This gorgeous image of the Meathook Galaxy captures the bizarre distortion in what was once a spiral galaxy. But a recent supernova, combined with ancient encounters with other galaxies and birthing stars, has given it this strange S shape.

The Meathook Galaxy is about 50 million light years away from Earth. ESO explains:

The Meathook Galaxy, or NGC 2442, has a dramatically lopsided shape. One spiral arm is tightly folded in on itself and host to a recent supernova, while the other, dotted with recent star formation, extends far out from the nucleus. The MPG/ESO 2.2-metre telescope and the NASA/ESA Hubble Space Telescope have captured two contrasting views of this asymmetric spiral galaxy . . . This broad view, taken by the Wide Field Imager on the MPG/ESO 2.2-metre telescope at La Silla, Chile, very clearly shows the double hook shape that gives the galaxy its nickname. This image also captures several other galaxies close to NGC 2442 as well as many more remote galaxies that form a rich backdrop . . .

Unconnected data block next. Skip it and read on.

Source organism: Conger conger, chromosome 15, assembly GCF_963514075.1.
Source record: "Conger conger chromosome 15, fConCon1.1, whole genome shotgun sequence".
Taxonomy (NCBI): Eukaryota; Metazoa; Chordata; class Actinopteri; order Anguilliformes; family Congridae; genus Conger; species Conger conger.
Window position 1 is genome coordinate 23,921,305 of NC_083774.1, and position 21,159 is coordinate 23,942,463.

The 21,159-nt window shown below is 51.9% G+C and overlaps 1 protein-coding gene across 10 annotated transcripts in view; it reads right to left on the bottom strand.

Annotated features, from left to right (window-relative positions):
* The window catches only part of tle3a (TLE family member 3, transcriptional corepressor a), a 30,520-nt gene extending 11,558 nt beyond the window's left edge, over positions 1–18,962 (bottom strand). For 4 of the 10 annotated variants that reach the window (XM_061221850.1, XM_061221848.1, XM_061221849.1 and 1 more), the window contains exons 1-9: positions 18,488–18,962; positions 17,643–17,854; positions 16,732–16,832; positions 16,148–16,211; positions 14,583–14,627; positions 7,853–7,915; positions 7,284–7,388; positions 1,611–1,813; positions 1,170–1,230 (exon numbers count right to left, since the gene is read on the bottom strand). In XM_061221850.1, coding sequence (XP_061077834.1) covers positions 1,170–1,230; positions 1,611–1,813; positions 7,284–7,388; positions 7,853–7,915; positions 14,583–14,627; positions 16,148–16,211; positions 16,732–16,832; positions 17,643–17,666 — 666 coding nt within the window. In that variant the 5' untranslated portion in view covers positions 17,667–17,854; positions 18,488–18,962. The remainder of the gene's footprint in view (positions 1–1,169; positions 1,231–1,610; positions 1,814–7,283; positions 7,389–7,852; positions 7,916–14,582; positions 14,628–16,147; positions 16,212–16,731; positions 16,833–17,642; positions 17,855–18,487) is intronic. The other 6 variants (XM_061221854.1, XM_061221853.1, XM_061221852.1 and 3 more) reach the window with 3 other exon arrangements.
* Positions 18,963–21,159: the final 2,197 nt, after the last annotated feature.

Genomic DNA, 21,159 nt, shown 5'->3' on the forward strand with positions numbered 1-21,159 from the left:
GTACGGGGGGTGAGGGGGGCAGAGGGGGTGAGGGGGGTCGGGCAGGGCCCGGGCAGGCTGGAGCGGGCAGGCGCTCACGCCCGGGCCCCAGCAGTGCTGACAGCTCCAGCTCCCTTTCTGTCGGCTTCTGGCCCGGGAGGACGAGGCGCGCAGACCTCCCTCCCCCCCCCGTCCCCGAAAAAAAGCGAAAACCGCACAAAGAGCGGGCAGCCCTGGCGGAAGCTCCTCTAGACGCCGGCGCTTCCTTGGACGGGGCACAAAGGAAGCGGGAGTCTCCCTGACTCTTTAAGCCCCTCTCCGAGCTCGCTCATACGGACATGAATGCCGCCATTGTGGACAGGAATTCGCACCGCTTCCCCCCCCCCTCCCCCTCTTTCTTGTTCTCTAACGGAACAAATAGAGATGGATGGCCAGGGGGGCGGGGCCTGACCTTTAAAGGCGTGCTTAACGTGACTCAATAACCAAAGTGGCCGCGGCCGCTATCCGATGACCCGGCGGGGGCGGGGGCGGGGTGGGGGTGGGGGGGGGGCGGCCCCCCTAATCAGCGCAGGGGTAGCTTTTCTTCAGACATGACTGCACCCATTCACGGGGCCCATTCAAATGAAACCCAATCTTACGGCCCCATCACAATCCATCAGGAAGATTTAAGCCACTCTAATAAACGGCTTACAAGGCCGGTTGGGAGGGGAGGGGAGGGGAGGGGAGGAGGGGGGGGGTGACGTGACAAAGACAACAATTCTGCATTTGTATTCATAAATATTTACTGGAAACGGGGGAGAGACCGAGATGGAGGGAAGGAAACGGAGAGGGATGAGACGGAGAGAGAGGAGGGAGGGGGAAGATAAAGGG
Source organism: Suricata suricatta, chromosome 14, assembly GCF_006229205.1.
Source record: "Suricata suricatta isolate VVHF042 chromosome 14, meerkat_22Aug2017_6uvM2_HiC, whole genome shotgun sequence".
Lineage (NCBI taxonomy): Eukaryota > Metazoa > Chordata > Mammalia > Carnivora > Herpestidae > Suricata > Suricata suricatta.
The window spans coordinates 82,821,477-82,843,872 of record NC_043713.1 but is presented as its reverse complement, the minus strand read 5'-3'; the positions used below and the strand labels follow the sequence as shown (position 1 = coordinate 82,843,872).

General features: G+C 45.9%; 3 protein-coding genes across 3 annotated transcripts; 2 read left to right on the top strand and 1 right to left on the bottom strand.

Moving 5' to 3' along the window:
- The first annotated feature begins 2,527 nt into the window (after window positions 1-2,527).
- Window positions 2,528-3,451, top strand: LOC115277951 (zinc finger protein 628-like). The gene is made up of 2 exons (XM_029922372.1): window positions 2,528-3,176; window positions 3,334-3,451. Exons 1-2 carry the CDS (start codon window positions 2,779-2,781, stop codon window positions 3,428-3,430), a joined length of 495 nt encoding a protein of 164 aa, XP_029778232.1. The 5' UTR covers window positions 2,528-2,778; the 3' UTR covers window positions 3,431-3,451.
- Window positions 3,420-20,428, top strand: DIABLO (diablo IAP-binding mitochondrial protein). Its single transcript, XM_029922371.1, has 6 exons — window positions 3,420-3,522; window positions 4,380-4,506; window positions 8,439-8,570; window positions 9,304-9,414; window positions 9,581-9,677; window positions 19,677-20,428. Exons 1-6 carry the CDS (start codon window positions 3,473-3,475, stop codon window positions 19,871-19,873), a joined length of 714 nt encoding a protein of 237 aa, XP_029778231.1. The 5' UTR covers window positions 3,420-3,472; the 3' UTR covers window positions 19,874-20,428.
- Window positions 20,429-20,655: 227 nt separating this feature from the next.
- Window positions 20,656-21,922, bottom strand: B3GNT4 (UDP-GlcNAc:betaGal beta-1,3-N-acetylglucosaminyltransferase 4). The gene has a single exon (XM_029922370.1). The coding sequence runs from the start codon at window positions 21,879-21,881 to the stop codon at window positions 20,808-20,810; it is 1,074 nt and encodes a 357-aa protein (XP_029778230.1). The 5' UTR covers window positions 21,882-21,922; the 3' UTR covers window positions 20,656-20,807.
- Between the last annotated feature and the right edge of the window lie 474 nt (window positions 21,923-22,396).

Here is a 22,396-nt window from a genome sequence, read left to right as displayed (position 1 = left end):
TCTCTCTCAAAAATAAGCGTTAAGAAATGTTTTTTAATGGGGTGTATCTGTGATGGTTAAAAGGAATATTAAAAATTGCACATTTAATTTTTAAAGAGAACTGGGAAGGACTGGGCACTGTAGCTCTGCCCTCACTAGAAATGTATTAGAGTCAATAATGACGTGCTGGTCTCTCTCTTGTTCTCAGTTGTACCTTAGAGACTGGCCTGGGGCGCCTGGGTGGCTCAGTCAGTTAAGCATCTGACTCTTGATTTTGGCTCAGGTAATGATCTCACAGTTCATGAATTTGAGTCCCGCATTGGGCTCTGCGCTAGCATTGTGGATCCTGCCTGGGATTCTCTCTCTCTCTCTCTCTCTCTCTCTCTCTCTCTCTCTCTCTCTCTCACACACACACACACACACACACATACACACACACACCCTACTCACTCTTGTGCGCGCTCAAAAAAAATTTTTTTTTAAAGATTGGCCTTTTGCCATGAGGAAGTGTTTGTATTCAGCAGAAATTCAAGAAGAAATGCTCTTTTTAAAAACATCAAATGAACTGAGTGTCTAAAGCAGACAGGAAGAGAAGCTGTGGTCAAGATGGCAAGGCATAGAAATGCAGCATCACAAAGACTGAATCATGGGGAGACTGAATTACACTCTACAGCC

A close-up image from the NASA/ESA Hubble Space Telescope focuses on the galaxy's nucleus and the more compact of its two spiral arms. In 1999, a massive star at the end of its life exploded in this arm in a supernova . . . By the time of this image the supernova itself had faded and is not visible.

Read more about the technology that allows us to see the Meathook Galaxy so clearly via ESO